Re: [secdir] Secdir review of draft-ietf-sidr-res-certs

Sam Hartman <hartmans-ietf@mit.edu> Thu, 10 March 2011 20:52 UTC

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From: Sam Hartman <hartmans-ietf@mit.edu>
To: Paul Hoffman <paul.hoffman@vpnc.org>
References: <tslhbbag9m1.fsf@mit.edu> <4D791B26.8020001@vpnc.org> <tsl4o7ag5fw.fsf@mit.edu> <4D79271E.6080707@vpnc.org>
Date: Thu, 10 Mar 2011 15:53:44 -0500
In-Reply-To: <4D79271E.6080707@vpnc.org> (Paul Hoffman's message of "Thu, 10 Mar 2011 11:31:42 -0800")
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Cc: draft-ietf-sidr-res-certs@tools.ietf.org, Sam Hartman <hartmans-ietf@mit.edu>, ietf@ietf.org, secdir@ietf.org
Subject: Re: [secdir] Secdir review of draft-ietf-sidr-res-certs
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>>>>> "Paul" == Paul Hoffman <paul.hoffman@vpnc.org> writes:


    Paul> I don't think either of us is missing something, we just
    Paul> disagree about what needs to happen if a fix that changes the
    Paul> semantics of the certs needs to be made to the system as a
    Paul> whole. For changes that don't change the semantics, you change
    Paul> an existing extension or other part of the certificate; for
    Paul> changes that need to change the system's semantics, you change
    Paul> the certificates in a way that relying parties that don't
    Paul> understand the change won't accept the certificate.

    Paul> Maybe you and I are envisioning different choices being made
    Paul> about those changes. I trust the IETF not to make a change
    Paul> that will cause a lot of relying parties to fail unless the
    Paul> IETF really thinks that is necessary; you may have less faith
    Paul> than I do. (You were on the IESG, so you get to be in the
    Paul> sausage-making more than I have...)


I do trust the IETF, which is why I think the current document is very
broken.  I want to give the IETF the *future* opportunity to balance
breaking RPs against confusing behavior.

I hate to get into a specific example, because it's very easy to attack
the example without the general point. However in the interests of
trying to explore our difference, I'd like to come up with a specific
example. I may drop the discussion if I feel that we're focusing on the
example rather than the general point.

So let's pretend that we'd been much more efficient about SIDR and that
the RPKI was done prior to 32-bit ASes being a significant issue.  Let's
pretend that RFC 3779 managed to specify the AS constraint in such a way
that 32-bit ASes were excluded. Perhaps there is an ASN.1 constraint on
the size of the AS that happens to be rigorously enforced by widely
deployed RPs.
Regardless of how it happened, assume that we cannot encode 32-bit ASes
in the existing extension.

In the current model, we have to come up with a new extension.
I think this means you need a new independent CA hierarchy for the
32-bit AS certificates. New RPs can use that hierarchy for 32-bit
ASes, all RPs use the old hierarchy for the 16-bit AS certs and to
the extent they are combined IP certs.
In theory we could some day combine these hierarchies when all the RPs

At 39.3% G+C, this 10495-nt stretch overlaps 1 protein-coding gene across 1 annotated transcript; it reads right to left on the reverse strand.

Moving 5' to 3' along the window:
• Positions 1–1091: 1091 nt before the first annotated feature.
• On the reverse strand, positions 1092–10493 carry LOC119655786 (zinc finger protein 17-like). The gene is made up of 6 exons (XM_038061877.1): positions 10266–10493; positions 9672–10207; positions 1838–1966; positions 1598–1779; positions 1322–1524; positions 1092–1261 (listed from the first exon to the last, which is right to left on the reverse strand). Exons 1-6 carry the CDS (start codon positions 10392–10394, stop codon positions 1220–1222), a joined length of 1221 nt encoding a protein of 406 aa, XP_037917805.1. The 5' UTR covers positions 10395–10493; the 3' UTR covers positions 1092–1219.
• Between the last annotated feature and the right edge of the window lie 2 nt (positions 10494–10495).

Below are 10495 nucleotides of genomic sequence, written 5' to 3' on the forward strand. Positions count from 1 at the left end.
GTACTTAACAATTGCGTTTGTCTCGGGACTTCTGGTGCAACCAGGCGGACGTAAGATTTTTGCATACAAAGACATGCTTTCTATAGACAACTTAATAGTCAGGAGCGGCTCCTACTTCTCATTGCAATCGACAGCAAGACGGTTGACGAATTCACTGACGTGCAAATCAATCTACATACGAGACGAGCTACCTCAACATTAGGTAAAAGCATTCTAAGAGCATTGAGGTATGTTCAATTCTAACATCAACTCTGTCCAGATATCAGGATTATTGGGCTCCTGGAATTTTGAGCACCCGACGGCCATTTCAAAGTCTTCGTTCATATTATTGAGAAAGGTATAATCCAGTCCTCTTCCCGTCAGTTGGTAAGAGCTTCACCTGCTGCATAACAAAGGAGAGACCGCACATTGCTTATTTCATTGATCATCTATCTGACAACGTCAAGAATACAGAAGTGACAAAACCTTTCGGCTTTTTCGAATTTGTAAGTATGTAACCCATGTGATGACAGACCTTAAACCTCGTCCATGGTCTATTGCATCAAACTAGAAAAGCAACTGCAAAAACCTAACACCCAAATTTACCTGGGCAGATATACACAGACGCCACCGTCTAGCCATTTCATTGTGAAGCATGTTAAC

support 32-bit ASes. In practice we probably wouldn't because someone
out there would implement an RP that broke when the hierarchies were
combined and even though it would simplify things the risk of breakage
would not justify combining the hierarchies.

I'm not sure if this model works: I'd need to analyze whether you can
have multiple signatures on an RPKI object, whether you need to claim
both an AS and an IP address in signing a route, etc etc.  If we're
going to go forward with the current model we need at least convince
ourselves that even if we did have to duplicate the RPKI to deploy some
feature we could do so and not also duplicate the instances of the
protocols signing RPKI objects.

However, if we had a relaxed model, we'd give the IETF another option.
The IETF could also provide a new version of the AS extension for 32-bit
ASes.  There are huge tradeoffs here.  Only new RPs will validate the
32-bit ASes. So you can get into a situation where an RP who is unaware
of 32-bit ASes accepts a certificate that a newer RP would
reject. However, the 16-bit ASes in that certificate would validate. The
IP addresses in that certificate would validate.  An appropriately
authorized trust anchor would need to create a certificate with a valid
certification path that passed all the checks in the old profile.  Such
a certificate could only be used by an old-profile RP to validate
objects permitted under the old profile. An RP that understood 32-bit
ASes would be required to understand the 32-bit AS validation.

I don't know what the right choice would be in this situation.
However in similar situations I'd prefer to make that choice in the
future when the IETF is in a position to evaluate the tradeoffs rather
than forcing our hand now.

Similarly you could imagine a desire to add information to a certificate
for auditing, debugging or the like, where validation rules were not
changed. Again, I'd prefer to allow the IETF to decide whether breaking
RPs should be required to make such changes in the future rather than
now.  

Again, because of extension criticality, we always have the option to
force RPs to reject new things they don't understand. The question is
whether we want options beyond that.